For Emergency Services like the Police or Fire Brigade, it is vital that these departments have the ability to respond quickly and effectively when faced with dangerous situations such as a fire at an apartment complex or a car accident involving multiple cars along the highway.
Helping Tackle a Deadly Disease in Nepal
Drones have been helping tackle a deadly disease in Nepal. According to NPR, dengue is a fast-spreading mosquito-borne virus that infects up to 390 million people worldwide every year.
In 2012, it struck in three Nepalese districts where aid workers were not able to reach for days at a time. An American non-profit called Zipline saw an opportunity to help save lives by delivering medicine via drone.
To do so, they worked with officials and organizations already present in Nepal to deliver blood coagulant defibrillators as well as vials of platelets and vaccines to treat both malaria and typhoid.
Drones for Humanitarian Aid
Drones are being used in a variety of capacities to help people recover from natural disasters. For example, Humanitarian UAVs (or HUAVs) played a major role in helping with relief efforts following 2015’s earthquake in Nepal.
The technology is also making an impact in Syria, where UAVs are used for surveillance purposes and to coordinate delivery of aid supplies.
The non-profit organization Islamic Relief even uses drones to monitor refugee camps, deliver medical supplies and food parcels, and offer valuable information about weather conditions that would otherwise be impossible to ascertain.
While remotely piloted systems aren’t going to provide displaced populations with everything they need, they can play an important role during recovery efforts when used properly.
Search and Rescue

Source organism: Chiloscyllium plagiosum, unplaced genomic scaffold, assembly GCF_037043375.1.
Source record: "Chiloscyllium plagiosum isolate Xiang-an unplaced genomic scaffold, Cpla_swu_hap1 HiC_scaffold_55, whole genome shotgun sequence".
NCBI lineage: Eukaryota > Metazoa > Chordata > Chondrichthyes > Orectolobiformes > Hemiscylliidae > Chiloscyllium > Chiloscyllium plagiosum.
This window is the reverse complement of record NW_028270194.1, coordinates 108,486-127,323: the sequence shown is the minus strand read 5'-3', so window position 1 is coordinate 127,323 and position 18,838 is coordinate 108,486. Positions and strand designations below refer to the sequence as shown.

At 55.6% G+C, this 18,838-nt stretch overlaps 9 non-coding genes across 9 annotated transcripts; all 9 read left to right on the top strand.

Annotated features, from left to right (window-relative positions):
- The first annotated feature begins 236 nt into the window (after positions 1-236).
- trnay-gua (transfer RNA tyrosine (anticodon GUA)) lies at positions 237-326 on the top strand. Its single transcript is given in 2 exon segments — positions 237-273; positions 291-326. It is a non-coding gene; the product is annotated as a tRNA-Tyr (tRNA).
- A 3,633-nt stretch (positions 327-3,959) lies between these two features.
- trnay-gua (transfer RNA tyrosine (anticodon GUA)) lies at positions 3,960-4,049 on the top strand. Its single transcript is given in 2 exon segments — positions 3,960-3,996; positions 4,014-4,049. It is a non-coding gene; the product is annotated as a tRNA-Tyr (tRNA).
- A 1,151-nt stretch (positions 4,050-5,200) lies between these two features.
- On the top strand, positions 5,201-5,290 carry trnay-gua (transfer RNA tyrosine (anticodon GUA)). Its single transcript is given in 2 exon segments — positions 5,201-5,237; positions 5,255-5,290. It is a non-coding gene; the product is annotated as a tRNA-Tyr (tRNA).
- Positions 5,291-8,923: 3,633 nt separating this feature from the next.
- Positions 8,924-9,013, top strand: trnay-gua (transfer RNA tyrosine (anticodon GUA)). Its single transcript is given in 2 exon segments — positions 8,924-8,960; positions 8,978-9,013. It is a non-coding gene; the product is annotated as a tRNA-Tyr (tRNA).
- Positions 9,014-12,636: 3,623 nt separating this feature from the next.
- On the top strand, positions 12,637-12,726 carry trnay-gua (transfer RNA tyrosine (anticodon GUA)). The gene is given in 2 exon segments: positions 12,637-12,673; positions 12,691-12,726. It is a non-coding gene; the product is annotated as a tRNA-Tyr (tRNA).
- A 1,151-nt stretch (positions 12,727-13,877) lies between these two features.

While it’s true that drones have been used in search and rescue operations for a long time, mostly by local authorities who are able to send an unmanned craft into areas where manned flights aren’t possible, these missions have been limited by battery life and overall drone capability.
Now, however, drone technology is improving all of these conditions at a rate we could never have anticipated. The invention of solar-powered drones means that Search and Rescue teams can now deploy drones more effectively in search and rescue operations—both in urban settings where getting lost becomes increasingly dangerous every minute as well as rural locations where people may become lost while hiking or working outdoors.
Surveillance and Crowd Monitoring
Many drones are outfitted with thermal imaging, and most of these drones have night vision capabilities. This allows them to be used for surveillance and crowd monitoring, among other things.
In fact, many countries have begun using drone surveillance and crowd monitoring as a means to help save lives. For example, in Indonesia, authorities used thermal imaging to locate people trapped by forest fires.
There are also systems that can detect mass movement patterns in crowds and determine if they’re dangerous or not; in high crime areas where muggings may occur at a specific time of day or place of location (like near an ATM or bus stop), these types of drone surveillance systems can be incredibly helpful for prevention purposes.